GPs are giving too many older people antidepressants when they are struggling with depression, and should prescribe talking therapies far more often, according to new research.
Family doctors too often avoid talking to patients over the age of 65 about depression and do not have the time to explore and treat the condition properly, the study found.
Almost one in 10 over-75s are thought to suffer from depression, while almost four in 10 (37.4%) exhibit some symptoms. However, the vast majority, 87%, are treated with medication, even though it often does not help, according to the findings.
Too often GPs dismiss talking therapies as a way of tackling depression in older people, partly because there are long waiting times to start treatment, according to the paper, which has been published in the British Journal of General Practice.
NHS Digital figures show that although 1.4 million people of all ages were referred for help to NHS Improving Access to Psychological Therapies (IAPT) in 2017/18, just 91,117 of them (6.3%) were aged over 65.
Similarly, while 1 million of all those referred started talking therapies treatment, only 74,503, or 7.4%, of those were over 65.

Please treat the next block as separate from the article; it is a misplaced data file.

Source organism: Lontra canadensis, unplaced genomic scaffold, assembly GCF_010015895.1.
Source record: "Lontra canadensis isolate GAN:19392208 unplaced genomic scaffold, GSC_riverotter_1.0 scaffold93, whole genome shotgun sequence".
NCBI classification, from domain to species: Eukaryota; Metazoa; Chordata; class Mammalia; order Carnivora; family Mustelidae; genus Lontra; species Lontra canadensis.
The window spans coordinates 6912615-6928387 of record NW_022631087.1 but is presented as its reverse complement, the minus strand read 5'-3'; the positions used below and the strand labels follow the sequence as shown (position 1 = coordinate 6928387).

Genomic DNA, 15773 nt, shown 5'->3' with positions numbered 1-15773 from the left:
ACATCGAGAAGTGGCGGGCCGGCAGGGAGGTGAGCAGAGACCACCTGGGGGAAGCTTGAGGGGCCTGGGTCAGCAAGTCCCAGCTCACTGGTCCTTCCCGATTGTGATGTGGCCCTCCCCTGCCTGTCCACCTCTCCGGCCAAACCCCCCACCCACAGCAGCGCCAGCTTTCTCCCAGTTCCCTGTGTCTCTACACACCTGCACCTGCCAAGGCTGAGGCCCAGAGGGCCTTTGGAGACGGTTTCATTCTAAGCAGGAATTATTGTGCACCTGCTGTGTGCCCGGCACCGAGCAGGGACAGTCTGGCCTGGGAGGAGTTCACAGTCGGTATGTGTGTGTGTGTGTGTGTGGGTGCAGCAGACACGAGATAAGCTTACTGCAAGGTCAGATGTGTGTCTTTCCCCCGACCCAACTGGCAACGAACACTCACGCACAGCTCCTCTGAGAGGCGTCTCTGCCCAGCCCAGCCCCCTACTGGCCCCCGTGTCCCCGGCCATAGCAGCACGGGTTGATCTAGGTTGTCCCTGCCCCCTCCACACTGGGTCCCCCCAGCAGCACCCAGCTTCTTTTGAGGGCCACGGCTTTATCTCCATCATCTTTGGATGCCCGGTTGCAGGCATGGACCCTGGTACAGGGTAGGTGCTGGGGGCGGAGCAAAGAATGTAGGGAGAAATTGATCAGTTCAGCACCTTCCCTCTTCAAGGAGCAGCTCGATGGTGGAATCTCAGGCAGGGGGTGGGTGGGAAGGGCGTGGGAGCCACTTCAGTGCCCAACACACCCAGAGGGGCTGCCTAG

Even though evidence shows that talking therapies help older people with depression, they are twice as likely as younger people to be treated with antidepressants.
Those aged over 85 are five times less likely than 55 to 59-year-olds to receive psychological help. In some areas, as few as 3.5% of over-65s are recommended to see a therapist to undergo a course of cognitive behaviour therapy.
“There needs to be greater access to talking therapies. They are effective in older populations, but we know that GPs are less likely to refer those in their 80s to psychological therapies for depressive symptoms than those in their 50s and 60s,” said Rachael Frost, an academic at University College London and the lead author of the paper.